Curtiss Eagle

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Curtiss Eagle I.jpg
Eagle in trimotor configuration
Role Airliner
Manufacturer Curtiss
Designer William Gilmore
First flight August 1919
Number built ca. 24

The Curtiss Eagle (retroactively designated the Model 19 by Curtiss some years later) was an airliner produced in small numbers in the United States shortly after World War I. The aircraft was a conventional biplane with three-bay, unstaggered wings of equal span. The fuselage was a very advanced design for its day, incorporating careful streamlining of its monocoque structure, and offering the crew as well as the passengers a fully enclosed cabin. The Eagle is sometimes named as the first American tri-motor aircraft; however Curtiss' own Model H flying boat flew with three engines for a time in 1914 before being converted back to twin-engine configuration.


Curtiss had developed the Eagle in preparation for an anticipated post-war boom in civil aviation. In fact, this boom was far smaller than Curtiss had been hoping for, and practically all of the demand for passenger aircraft was met by the conversion of war-surplus military aircraft that could be purchased extremely cheaply. As such, only around 20 machines were built. The original trimotor Eagle design was followed by a single example of the Eagle II, with twin engines, and by three Eagle IIIs with only one engine. These latter aircraft were purchased by the United States Army Air Service, which used them as staff transports and converted one example into an air ambulance.

Operational history[edit]

On 28 May 1921, in one of the first major crashes in aviation history, Army Air Service Curtiss Eagle Ser. No. 64243, the air ambulance, of the 1st Provisional Air Brigade,[1] crashed during a severe thunderstorm attempting to land at Morgantown, Maryland while returning to Bolling Field, District of Columbia, from Langley Field, Virginia. The pilot, 1st Lt. Stanley M. Ames, and six passengers were killed. Four of the six were Air Service officers and an enlisted man.[2] Two United States congressmen had chosen not to make the flight because of airsickness on the flight from Washington to Langley. The Army's Inspector General conducted an investigation of the crash and theorized that the aircraft stalled when it encountered an updraft at low altitude while trying to clear trees near the unfamiliar field and fell vertically, nose first, into the ground.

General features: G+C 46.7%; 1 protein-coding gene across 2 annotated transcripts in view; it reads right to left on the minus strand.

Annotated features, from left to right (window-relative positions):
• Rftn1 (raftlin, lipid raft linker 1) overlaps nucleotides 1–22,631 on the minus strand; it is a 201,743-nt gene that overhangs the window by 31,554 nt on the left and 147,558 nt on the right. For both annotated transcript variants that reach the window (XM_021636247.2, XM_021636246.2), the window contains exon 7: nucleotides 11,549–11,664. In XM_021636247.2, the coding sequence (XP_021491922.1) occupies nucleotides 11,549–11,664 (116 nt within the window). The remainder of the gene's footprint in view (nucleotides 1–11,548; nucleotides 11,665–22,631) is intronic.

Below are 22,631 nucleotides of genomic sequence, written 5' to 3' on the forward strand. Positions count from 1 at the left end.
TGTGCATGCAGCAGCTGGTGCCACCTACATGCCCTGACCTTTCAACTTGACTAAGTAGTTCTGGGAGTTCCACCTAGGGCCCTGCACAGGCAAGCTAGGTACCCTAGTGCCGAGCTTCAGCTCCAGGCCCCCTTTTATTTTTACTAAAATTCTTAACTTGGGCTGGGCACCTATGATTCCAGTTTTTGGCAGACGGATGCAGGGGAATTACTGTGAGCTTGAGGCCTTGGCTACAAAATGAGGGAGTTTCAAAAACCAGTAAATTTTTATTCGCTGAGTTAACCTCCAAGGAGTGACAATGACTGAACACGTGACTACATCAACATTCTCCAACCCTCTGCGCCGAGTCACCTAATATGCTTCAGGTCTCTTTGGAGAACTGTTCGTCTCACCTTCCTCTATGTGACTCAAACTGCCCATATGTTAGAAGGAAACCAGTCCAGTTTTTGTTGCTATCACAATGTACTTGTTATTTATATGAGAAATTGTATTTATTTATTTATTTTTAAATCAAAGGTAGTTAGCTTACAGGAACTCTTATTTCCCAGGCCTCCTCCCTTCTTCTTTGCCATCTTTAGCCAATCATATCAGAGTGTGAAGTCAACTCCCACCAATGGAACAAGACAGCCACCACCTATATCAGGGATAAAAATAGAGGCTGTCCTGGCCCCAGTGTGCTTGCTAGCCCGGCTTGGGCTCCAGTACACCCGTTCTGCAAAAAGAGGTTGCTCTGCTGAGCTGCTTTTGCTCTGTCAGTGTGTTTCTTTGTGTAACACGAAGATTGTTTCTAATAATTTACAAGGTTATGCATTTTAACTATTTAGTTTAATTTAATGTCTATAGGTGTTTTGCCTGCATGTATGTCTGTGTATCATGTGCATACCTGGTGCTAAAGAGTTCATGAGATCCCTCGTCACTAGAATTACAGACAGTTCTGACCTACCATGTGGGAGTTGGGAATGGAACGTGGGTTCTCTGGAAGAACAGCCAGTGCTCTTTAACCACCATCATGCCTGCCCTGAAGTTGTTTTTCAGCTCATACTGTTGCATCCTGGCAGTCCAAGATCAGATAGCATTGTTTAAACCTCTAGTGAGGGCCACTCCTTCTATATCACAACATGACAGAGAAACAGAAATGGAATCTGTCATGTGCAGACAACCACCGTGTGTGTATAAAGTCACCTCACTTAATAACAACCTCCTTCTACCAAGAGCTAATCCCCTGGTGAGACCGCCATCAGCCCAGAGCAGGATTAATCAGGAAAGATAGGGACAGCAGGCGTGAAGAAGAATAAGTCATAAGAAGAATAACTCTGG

Curtiss Eagle
Three-engined passenger airliner, accommodating two pilots and eight passengers, powered by three 150-hp (112-kW) Curtiss K-6 piston engines.
Eagle II
Twin-engined version, powered by two 400-hp (298-kW) Curtiss C-12 engines; one built.[3]
Eagle III
Single-engined version, powered by a 400-hp (298-kW) Liberty L-12 engine; three built.


 United States

Specifications (Eagle I)[edit]

Data from Curtiss Aircraft 1907–1947[4]

General characteristics

  • Crew: Two pilots
  • Capacity: 6 passengers
  • Length: 36 ft 9 in (11.20 m)
  • Wingspan: 61 ft 4 in (18.69 m)
  • Height: 12 ft 4 in (3.75 m)
  • Wing area: 900 ft2 (83.6 m2)
  • Empty weight: 5,130 lb (2,327 kg)
  • Gross weight: 7,450 lb (3,379 kg)
  • Powerplant: 3 × Curtiss K-6, 150 hp (112 kW) each each


  • Maximum speed: 107 mph (172 km/h)
  • Range: 764 miles (475 km)
  • Rate of climb: 407[5] ft/min (2.1 m/s)


  1. ^ Johnson, David E., "Fast Tanks and Heavy Bombers: Innovation in the U.S. Army, 1917–1945", Cornell University Press, Ithaca, New York, hdbk 1998, ppbk 2003, ISBN 0-8014-8847-8, page 83
  2. ^ "BIG CURTISS-EAGLE FALLS; Driven to Ground Near Indian Head by Terrific Wind. EXACT CAUSE IS UNKNOWN None of Passengers and Crew Survives--Witnesses Unable to Discern the Trouble. ARCHIE MILLER IS KILLED Noted Soldier, Maurice Connolly and A.G. Batchelder Are Among the Victims" The New York Times, May 30, 1921, Monday, Page 1
  3. ^ Aerial Age: 16. 15 March 1920.  Missing or empty |title= (help)
  4. ^ Bowers 1979, p. 181.
  5. ^ 10 minutes to 4,075 ft (1,242 m)
  • Bowers, Peter M. (1979). Curtiss Aircraft 1907–1947. London: Putnam. ISBN 0-370-10029-8. 
  • Taylor, Michael J. H. (1989). Jane's Encyclopedia of Aviation. London: Studio Editions. p. 278. 
  • World Aircraft Information Files. London: Bright Star Publishing. pp. File 819 Sheet 45.